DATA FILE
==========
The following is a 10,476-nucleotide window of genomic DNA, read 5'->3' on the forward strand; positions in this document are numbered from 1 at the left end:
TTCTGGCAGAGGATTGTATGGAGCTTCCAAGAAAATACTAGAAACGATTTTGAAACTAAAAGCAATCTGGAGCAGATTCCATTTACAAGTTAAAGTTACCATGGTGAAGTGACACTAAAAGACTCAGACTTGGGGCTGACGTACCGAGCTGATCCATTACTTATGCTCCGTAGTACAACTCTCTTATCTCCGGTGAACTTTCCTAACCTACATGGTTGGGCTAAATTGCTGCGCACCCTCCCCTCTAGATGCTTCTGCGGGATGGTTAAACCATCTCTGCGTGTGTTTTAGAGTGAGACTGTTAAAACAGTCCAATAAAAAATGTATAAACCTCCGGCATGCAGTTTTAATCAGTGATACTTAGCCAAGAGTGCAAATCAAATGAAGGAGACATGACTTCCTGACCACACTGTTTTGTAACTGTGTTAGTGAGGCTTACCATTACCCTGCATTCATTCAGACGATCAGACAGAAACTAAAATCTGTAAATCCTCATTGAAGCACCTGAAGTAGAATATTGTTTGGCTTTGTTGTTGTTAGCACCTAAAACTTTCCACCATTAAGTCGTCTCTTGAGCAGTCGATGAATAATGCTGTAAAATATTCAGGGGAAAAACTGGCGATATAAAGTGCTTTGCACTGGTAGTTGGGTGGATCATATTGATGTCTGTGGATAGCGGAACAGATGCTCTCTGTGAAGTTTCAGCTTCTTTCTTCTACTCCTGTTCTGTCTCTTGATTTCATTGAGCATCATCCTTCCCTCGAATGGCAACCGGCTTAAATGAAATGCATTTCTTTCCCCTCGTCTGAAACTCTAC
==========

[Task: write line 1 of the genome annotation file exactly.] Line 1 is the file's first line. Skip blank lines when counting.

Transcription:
The following is a 10,476-nucleotide window of genomic DNA, read 5'->3' on the forward strand; positions in this document are numbered from 1 at the left end: